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Top 3 Golf Injuries and Warmups to Prevent them

Top 3 most common Golf Injuries

Hip/Lower Back Pain

Hip and Lower back pain is one of the most common and debilitating injuries.Sacroiliac joint dysfunction is a commonly overlooked source of lower back problems. It can imitate symptoms of other common back injuries, or be a contributing factor to other spinal or extremity issues.

Cause: The repetitive one-sided rotational forces of the golf swing can quickly cause muscle imbalances around the lumbar and pelvis.These muscle imbalances and constant rotational forces can pull the pelvis out of alignment and cause insufficient or excessive movement of the two SI joints.SI joint pain will present itself in the lower back, just above the tailbone.Pain in this area can feel like a sharp pain with certain movements or dull constant ache around the area.

Knee Pain

The knees sustain a large amount of torque force and stress during the golf swing.These forces around the knee can lead to acute injuries of the ligaments or muscles as well as chronic degenerative injuries to the cartilage or tendons of the knee.

Cause: Other can degeneration, muscular imbalances around the knee can be a contributing factor to these types of injuries so it is important that a balanced stretch and strengthening program for the knee be done on a regular basis. If the pelvis is not mechanically sound, unnecessary forces can be transmitted to the knee during the golf swing causing pain. Another potential cause of knee pain could be poor mechanics in the feet. When playing a round of golf it is not uncommon to be walking 5-7km. Conditions like flat feet or pes planus can also cause excess stress in the knees. A proper fitting golf shoe is essential to keeping proper alignment of the knee and reduces chances of injury. If necessary, off the shelf or custom insoles may also help to alleviate knee pain.

Golfer’s Elbow

This is an overuse type of injury that can be felt at any time throughout the golf season, but is most often an issue with increased frequency of training or play. It is often felt as an aching pain and sharp with sudden movements around the inside of the elbow that can also radiate up or down the arm.

Cause: Repetitive gripping of the club and motion around the wrist/elbow in the golf swing. This is a tendonopathy where micro tearing occurs where the tendon meets the bone, inflammation occurs, premature scar builds up, tearing of new granular tissue when stressing tissue before it is completely healed, inflammation occurs and the cycle perpetuates. Shockwave therapy is an aggressive way to break this cycle and help the injury heal.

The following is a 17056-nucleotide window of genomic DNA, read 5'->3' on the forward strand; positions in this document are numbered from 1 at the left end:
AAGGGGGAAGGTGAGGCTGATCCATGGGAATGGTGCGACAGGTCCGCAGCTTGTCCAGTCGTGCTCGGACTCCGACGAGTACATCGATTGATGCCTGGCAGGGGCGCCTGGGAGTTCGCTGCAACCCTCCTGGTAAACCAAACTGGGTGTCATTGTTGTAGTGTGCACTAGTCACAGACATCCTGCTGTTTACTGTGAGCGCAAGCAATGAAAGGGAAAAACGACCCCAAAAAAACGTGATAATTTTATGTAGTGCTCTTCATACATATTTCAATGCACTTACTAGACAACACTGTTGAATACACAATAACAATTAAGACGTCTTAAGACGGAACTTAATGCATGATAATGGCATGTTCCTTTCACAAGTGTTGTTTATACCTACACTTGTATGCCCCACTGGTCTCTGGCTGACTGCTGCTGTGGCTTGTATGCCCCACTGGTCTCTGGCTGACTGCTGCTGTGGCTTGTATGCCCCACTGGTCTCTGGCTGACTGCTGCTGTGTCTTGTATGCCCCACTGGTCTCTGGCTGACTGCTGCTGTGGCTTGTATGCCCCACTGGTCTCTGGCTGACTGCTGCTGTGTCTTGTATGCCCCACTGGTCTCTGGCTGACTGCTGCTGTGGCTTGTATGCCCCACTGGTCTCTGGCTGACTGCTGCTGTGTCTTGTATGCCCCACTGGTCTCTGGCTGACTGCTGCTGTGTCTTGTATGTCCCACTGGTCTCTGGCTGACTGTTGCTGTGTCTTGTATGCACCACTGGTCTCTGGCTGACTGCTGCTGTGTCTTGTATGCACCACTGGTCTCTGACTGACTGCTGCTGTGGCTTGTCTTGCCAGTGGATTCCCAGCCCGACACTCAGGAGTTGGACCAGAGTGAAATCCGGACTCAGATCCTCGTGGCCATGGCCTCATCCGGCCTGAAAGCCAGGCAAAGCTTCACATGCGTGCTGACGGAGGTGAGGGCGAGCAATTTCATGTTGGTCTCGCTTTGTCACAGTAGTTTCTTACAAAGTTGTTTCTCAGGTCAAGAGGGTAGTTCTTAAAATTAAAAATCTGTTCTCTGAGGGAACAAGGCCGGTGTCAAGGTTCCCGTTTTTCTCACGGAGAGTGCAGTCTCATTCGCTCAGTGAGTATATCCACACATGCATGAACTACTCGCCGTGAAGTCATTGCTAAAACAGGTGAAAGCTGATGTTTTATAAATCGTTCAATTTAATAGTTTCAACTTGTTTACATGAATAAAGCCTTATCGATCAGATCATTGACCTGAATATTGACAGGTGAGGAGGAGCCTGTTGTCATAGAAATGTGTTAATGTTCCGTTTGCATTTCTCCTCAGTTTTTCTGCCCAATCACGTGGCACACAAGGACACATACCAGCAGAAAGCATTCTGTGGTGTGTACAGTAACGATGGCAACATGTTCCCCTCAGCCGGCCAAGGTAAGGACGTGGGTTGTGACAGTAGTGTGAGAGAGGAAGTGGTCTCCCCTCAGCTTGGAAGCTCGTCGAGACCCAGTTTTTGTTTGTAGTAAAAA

The therapists at Evolution Sport Therapy are experts in dealing with injuries associated with golf, don’t hesitate to call us to discuss if our treatments can help. Here are some warm ups and stretches that you can do to reduce injuries sustained from golf.

Warm ups and Stretches to prevent your Injuries

Bilateral Swing: Pick up a club and warm up swing with your natural direction continuously for 20 times. Accelerate into your follow through. Next, switch grip so that you are holding the club as if you were swinging the opposite side. So if you are right handed, hold the club as if you were left handed, swing continuously for 20 times accelerating into follow through. This warms up the para spinal muscles on both sides of the lumbar spine and hips .

 

 

Kneeling Twist: This stretch does it all! Hip, lower back, mid back and rotator cuff. Kneel onto the ground with one leg forward and one leg back with the golf club behind the neck as shown in the picture, rotate into your front leg using the opposite shoulder and hold stretch 2x for 30 seconds. Switch legs and do the same stretch 2x for 30 seconds. This stretch helps to warm up the muscles of the hip and will help to increase range of motion of the thoracic spine.

 

Forearm and elbow warm up:

Grab the club in the middle of the shaft and rotate the club in clockwise and counter clockwise direction continuously for 20 times. Switch hands and do the same.

 

 

 

 

 

 

 Jason Edwards BHK, CAT(C)

Certified Athletic Therapist. Connect with

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I just recently started to play hockey again and felt a sharp groin twinge during our 1st game into the season. I sat out and rested the next few games, but everytime I try to skate, it still feels like its strained. I’ve been stretching as much as possible but it still hurts. It doesn’t feel like I can skate as fast as I usually do without that sharp pain coming back. What do I do?

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